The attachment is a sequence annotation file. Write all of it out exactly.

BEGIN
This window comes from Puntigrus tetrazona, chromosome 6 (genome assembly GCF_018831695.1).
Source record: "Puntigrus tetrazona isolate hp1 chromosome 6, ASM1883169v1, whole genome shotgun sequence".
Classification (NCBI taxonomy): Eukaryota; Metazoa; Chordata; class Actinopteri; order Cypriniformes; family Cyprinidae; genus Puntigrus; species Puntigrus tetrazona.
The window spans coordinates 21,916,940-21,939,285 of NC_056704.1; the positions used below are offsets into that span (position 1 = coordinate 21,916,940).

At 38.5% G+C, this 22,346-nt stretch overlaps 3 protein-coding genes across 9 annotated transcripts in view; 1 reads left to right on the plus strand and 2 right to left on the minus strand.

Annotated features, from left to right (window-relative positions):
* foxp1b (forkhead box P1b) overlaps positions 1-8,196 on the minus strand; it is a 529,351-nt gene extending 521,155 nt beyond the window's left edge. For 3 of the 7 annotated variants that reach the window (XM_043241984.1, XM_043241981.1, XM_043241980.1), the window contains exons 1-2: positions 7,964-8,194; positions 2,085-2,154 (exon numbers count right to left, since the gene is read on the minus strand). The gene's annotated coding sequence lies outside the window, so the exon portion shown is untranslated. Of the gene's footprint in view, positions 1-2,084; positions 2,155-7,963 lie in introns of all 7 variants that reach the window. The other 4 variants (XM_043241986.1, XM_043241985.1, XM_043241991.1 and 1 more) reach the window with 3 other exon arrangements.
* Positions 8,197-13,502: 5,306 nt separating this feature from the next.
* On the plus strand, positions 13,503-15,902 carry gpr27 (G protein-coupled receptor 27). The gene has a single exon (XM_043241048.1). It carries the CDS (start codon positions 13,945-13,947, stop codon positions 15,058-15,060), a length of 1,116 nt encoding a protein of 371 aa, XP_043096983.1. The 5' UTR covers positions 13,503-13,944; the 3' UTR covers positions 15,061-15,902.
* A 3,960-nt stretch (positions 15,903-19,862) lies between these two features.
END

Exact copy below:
This window comes from Puntigrus tetrazona, chromosome 6 (genome assembly GCF_018831695.1).
Source record: "Puntigrus tetrazona isolate hp1 chromosome 6, ASM1883169v1, whole genome shotgun sequence".
Classification (NCBI taxonomy): Eukaryota; Metazoa; Chordata; class Actinopteri; order Cypriniformes; family Cyprinidae; genus Puntigrus; species Puntigrus tetrazona.
The window spans coordinates 21,916,940-21,939,285 of NC_056704.1; the positions used below are offsets into that span (position 1 = coordinate 21,916,940).

At 38.5% G+C, this 22,346-nt stretch overlaps 3 protein-coding genes across 9 annotated transcripts in view; 1 reads left to right on the plus strand and 2 right to left on the minus strand.

Annotated features, from left to right (window-relative positions):
* foxp1b (forkhead box P1b) overlaps positions 1-8,196 on the minus strand; it is a 529,351-nt gene extending 521,155 nt beyond the window's left edge. For 3 of the 7 annotated variants that reach the window (XM_043241984.1, XM_043241981.1, XM_043241980.1), the window contains exons 1-2: positions 7,964-8,194; positions 2,085-2,154 (exon numbers count right to left, since the gene is read on the minus strand). The gene's annotated coding sequence lies outside the window, so the exon portion shown is untranslated. Of the gene's footprint in view, positions 1-2,084; positions 2,155-7,963 lie in introns of all 7 variants that reach the window. The other 4 variants (XM_043241986.1, XM_043241985.1, XM_043241991.1 and 1 more) reach the window with 3 other exon arrangements.
* Positions 8,197-13,502: 5,306 nt separating this feature from the next.
* On the plus strand, positions 13,503-15,902 carry gpr27 (G protein-coupled receptor 27). The gene has a single exon (XM_043241048.1). It carries the CDS (start codon positions 13,945-13,947, stop codon positions 15,058-15,060), a length of 1,116 nt encoding a protein of 371 aa, XP_043096983.1. The 5' UTR covers positions 13,503-13,944; the 3' UTR covers positions 15,061-15,902.
* A 3,960-nt stretch (positions 15,903-19,862) lies between these two features.